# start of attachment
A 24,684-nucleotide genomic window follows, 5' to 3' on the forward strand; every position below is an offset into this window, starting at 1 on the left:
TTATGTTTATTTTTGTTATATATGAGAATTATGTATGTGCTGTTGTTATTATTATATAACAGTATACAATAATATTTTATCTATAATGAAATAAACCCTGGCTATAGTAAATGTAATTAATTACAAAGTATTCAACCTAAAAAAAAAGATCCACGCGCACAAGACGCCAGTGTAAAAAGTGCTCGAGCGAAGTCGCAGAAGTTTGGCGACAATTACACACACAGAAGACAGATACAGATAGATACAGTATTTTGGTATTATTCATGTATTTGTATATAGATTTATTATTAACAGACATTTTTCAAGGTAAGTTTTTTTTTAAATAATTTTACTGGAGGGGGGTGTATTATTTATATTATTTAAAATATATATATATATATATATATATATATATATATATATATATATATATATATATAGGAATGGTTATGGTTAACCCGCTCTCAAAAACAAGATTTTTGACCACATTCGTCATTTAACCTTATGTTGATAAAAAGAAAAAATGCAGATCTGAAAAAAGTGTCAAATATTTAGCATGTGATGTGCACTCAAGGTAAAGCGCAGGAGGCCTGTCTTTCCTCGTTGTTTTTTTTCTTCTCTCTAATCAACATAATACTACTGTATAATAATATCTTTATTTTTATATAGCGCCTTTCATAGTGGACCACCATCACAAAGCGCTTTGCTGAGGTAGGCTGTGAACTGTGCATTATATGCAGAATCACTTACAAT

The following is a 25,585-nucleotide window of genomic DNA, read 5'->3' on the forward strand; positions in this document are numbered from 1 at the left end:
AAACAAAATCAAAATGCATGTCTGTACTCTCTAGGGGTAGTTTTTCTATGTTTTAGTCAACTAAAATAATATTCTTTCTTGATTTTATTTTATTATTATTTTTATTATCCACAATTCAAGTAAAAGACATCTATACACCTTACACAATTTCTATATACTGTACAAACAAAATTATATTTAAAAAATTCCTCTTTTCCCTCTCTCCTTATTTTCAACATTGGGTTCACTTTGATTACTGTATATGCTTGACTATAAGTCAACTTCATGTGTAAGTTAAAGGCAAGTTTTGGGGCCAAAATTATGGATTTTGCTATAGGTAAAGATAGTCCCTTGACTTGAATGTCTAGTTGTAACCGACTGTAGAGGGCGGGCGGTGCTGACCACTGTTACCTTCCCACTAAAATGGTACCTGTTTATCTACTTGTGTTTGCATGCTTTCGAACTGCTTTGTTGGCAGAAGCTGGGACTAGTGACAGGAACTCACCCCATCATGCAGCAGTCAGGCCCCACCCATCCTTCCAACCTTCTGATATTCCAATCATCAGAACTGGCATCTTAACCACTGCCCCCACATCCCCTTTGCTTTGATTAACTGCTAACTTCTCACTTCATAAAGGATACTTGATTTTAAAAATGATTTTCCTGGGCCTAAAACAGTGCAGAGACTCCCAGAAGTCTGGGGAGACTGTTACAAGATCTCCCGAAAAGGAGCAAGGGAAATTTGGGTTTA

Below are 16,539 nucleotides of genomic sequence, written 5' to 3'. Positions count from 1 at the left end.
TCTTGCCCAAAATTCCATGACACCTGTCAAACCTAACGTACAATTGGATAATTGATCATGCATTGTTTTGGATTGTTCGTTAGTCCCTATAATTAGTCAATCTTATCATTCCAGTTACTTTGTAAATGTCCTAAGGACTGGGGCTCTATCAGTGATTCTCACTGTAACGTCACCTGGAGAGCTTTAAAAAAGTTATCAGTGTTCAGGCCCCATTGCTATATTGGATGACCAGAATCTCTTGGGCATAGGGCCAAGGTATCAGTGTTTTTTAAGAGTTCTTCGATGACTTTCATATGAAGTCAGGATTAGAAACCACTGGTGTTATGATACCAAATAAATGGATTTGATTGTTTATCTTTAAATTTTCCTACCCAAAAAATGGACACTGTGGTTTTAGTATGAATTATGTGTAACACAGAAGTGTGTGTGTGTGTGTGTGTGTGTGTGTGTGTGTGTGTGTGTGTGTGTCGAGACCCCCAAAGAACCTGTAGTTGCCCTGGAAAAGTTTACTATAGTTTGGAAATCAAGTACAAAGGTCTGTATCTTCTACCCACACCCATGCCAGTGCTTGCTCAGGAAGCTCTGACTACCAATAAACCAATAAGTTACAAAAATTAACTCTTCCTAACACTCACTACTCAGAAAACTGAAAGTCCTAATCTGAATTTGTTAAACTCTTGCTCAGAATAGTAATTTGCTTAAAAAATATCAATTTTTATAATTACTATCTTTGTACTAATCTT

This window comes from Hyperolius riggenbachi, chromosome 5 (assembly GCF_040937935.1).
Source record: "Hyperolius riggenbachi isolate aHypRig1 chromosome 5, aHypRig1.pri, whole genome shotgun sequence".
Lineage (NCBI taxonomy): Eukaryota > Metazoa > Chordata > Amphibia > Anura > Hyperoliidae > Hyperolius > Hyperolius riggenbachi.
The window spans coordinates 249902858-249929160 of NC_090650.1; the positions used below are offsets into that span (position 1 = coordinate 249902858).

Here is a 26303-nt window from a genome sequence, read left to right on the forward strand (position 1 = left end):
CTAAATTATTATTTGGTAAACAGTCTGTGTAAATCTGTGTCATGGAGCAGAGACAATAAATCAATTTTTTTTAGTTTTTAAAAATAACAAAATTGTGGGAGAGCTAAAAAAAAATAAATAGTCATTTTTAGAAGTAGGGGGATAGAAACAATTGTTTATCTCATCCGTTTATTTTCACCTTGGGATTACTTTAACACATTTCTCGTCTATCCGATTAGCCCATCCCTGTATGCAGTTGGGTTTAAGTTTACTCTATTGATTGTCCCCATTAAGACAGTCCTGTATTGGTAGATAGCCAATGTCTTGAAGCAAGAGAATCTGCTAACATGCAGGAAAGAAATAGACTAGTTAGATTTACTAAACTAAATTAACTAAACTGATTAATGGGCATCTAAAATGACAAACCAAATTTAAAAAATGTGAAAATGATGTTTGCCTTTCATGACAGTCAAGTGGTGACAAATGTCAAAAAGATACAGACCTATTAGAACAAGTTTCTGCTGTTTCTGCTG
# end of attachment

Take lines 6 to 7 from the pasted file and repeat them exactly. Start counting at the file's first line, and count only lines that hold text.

TCTTGCCCAAAATTCCATGACACCTGTCAAACCTAACGTACAATTGGATAATTGATCATGCATTGTTTTGGATTGTTCGTTAGTCCCTATAATTAGTCAATCTTATCATTCCAGTTACTTTGTAAATGTCCTAAGGACTGGGGCTCTATCAGTGATTCTCACTGTAACGTCACCTGGAGAGCTTTAAAAAAGTTATCAGTGTTCAGGCCCCATTGCTATATTGGATGACCAGAATCTCTTGGGCATAGGGCCAAGGTATCAGTGTTTTTTAAGAGTTCTTCGATGACTTTCATATGAAGTCAGGATTAGAAACCACTGGTGTTATGATACCAAATAAATGGATTTGATTGTTTATCTTTAAATTTTCCTACCCAAAAAATGGACACTGTGGTTTTAGTATGAATTATGTGTAACACAGAAGTGTGTGTGTGTGTGTGTGTGTGTGTGTGTGTGTGTGTGTGTGTGTGTCGAGACCCCCAAAGAACCTGTAGTTGCCCTGGAAAAGTTTACTATAGTTTGGAAATCAAGTACAAAGGTCTGTATCTTCTACCCACACCCATGCCAGTGCTTGCTCAGGAAGCTCTGACTACCAATAAACCAATAAGTTACAAAAATTAACTCTTCCTAACACTCACTACTCAGAAAACTGAAAGTCCTAATCTGAATTTGTTAAACTCTTGCTCAGAATAGTAATTTGCTTAAAAAATATCAATTTTTATAATTACTATCTTTGTACTAATCTT

This window comes from Hyperolius riggenbachi, chromosome 5 (assembly GCF_040937935.1).